The thirteenth of nineteen reflections on the Coen Brothers’ filmography and the season of Lent. [View Series]
by guest writer Tyler Berkley
You can’t stop what’s coming. It ain’t all waiting on you. That’s vanity.
No Country for Old Men has the audacious honor of depicting the Lenten season’s sober parade of mortality. As an aging sheriff takes the path of righteousness, a working man falls down the path of greed. Neither will escape the orbit of the dreaded antagonist, Death personified.
Anton Chigurh wears the infamous mask of Death as he hunts and the sheriff follows his trail. Chigurh certainly dons this role with exceptional fervor, but in the end a servant of Death will succumb as do we all. The audacity of the world to continue, of the sun to keep on shining, or the galaxy to go on spinning in sight of Death’s parade is so overwhelmingly unjust few of us ever wish to give it thought.
Now some may ask, “Wait, didn’t the sheriff live and retire in the end? Didn’t he become an ‘old timer’?” The sheriff has seen much death, but that is not what haunts his dreams in the end. What haunts the old timer is “what’s coming.” As narrator and protagonist, he is the fearful proclaimer who, along with Qoheleth, cries, “Fleeting, vapor…all is fleeting.” He does this not for pleasure but because he is compelled. Jaw clenched, glaring toward the setting sun, the sheriff’s visage is a mask of determined humanity behind which the man faints to find Death takes us all. He finds that to be an old timer is not to escape Death in all the forms he has seen, but to become the herald of the parade.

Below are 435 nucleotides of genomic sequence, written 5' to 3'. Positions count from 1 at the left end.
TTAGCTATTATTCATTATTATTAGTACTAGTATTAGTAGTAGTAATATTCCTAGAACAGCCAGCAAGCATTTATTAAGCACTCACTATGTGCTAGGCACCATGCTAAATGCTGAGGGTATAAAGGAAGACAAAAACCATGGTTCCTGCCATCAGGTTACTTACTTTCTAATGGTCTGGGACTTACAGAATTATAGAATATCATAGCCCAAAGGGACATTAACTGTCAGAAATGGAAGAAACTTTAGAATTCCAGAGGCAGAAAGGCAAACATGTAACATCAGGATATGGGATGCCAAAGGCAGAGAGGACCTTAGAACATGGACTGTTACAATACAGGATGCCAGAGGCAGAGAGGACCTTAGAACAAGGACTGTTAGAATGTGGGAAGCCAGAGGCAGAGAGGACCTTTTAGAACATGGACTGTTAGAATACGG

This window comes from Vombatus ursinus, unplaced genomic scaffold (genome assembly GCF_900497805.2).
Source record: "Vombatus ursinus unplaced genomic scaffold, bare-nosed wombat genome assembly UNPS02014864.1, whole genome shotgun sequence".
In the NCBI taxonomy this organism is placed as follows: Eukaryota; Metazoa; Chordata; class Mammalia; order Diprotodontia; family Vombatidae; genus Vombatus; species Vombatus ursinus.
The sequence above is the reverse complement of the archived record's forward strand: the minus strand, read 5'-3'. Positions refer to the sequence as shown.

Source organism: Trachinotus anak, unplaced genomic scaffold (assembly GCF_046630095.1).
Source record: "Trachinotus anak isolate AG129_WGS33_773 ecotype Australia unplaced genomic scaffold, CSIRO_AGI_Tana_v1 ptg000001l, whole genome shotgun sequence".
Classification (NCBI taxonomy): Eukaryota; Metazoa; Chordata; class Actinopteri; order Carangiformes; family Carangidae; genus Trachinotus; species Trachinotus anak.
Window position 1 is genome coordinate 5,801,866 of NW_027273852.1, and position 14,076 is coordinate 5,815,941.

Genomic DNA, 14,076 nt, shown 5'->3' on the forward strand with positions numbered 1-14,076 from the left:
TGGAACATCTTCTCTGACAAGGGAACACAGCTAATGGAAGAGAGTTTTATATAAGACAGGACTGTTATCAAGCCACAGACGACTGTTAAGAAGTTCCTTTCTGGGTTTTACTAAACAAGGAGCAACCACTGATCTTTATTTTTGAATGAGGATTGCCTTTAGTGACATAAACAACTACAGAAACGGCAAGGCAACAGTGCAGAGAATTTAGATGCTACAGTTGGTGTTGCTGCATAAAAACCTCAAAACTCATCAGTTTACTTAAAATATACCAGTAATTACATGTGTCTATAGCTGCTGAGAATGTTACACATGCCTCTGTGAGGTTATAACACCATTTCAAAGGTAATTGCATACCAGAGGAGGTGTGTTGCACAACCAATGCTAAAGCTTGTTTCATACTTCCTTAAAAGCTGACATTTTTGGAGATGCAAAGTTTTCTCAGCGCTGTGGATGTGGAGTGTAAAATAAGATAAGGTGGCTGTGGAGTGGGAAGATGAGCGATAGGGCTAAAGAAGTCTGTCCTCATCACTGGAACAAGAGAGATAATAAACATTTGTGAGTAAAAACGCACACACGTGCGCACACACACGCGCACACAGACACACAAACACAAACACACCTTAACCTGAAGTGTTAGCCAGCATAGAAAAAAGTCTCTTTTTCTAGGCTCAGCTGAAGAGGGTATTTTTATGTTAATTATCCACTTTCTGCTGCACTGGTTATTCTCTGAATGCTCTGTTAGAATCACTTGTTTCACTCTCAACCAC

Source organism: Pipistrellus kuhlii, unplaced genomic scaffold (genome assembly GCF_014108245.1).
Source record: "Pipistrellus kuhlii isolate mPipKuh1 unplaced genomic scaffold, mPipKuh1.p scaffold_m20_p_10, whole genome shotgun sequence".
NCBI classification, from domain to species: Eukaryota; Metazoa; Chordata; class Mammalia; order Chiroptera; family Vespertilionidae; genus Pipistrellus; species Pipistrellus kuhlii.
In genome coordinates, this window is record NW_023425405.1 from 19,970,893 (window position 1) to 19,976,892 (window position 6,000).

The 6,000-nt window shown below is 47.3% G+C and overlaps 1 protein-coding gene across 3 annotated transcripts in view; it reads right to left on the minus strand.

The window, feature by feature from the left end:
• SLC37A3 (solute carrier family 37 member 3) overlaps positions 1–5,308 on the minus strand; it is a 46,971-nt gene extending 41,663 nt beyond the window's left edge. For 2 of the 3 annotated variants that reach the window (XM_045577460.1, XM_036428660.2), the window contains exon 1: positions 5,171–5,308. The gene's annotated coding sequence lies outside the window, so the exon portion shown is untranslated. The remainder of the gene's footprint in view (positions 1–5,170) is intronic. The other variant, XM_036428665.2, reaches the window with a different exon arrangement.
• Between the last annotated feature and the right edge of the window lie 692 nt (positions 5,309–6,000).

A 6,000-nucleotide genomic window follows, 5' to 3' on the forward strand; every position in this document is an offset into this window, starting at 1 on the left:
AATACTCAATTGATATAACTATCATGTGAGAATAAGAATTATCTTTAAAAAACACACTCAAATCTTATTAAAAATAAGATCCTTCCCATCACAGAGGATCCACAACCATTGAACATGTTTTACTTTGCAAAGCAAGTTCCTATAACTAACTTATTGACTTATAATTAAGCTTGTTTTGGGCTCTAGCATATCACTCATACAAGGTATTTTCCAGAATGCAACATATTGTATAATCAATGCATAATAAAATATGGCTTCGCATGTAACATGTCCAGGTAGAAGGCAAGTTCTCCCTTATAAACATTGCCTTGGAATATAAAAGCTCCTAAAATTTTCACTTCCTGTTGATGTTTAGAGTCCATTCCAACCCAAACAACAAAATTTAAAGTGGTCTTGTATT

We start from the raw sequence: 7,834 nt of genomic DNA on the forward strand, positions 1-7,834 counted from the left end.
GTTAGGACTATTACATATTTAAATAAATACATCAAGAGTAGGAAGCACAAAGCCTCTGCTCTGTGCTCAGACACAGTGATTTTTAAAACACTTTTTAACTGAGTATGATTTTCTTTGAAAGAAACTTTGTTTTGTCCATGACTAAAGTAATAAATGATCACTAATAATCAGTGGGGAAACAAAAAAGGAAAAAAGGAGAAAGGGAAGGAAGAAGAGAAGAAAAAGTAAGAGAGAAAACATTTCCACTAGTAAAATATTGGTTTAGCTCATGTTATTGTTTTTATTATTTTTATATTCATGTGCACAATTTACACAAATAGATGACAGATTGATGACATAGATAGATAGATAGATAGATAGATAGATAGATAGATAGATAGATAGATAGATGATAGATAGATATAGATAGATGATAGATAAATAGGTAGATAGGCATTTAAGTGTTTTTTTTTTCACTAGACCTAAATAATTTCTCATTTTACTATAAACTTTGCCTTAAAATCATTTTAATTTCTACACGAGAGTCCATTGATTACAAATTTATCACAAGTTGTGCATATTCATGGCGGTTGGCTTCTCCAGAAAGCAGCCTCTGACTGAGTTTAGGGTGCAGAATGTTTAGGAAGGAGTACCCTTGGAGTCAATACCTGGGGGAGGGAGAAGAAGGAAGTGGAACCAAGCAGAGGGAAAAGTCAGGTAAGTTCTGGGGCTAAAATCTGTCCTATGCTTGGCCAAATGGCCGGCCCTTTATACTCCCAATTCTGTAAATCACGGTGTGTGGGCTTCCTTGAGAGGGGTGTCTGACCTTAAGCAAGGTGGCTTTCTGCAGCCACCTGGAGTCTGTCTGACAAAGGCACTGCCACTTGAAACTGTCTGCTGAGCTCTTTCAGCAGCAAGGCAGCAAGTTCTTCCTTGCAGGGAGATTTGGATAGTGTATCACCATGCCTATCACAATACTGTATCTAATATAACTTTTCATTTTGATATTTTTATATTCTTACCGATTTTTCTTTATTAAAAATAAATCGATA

Lent reminds us that all of this is vanity; hebel; the fleetingness of existence; the very injustice of Creation that demands a divine response to the cosmos. The wilderness stretches before us as YHWH sends us out for forty more years. The centuries of exile weigh on our psyche and we need Qoheleth to give us an answer. We do not need the answer, that is God’s to provide, but if we “can’t stop what’s coming,” and it is vanity to assume it is “all waiting on” us, then what can we do? When we consider Ecclesiastes, Lent, and this film together, we find there are two types of old timers – no offense to our sheriff. Many old timers sleep terribly. In their dreams, Chigurh leads an army of Death’s soldiers through their communities built to deny or forget Death’s presence. Mortality still causes these ol’ folks to shake. The second type will take Qoheleth’s advice: Work and live to the only One who is above the sun. These wizened people embrace the hebel world and turn existential terror into good, tilled earth. They do the good they are able to accomplish and their work is beautiful.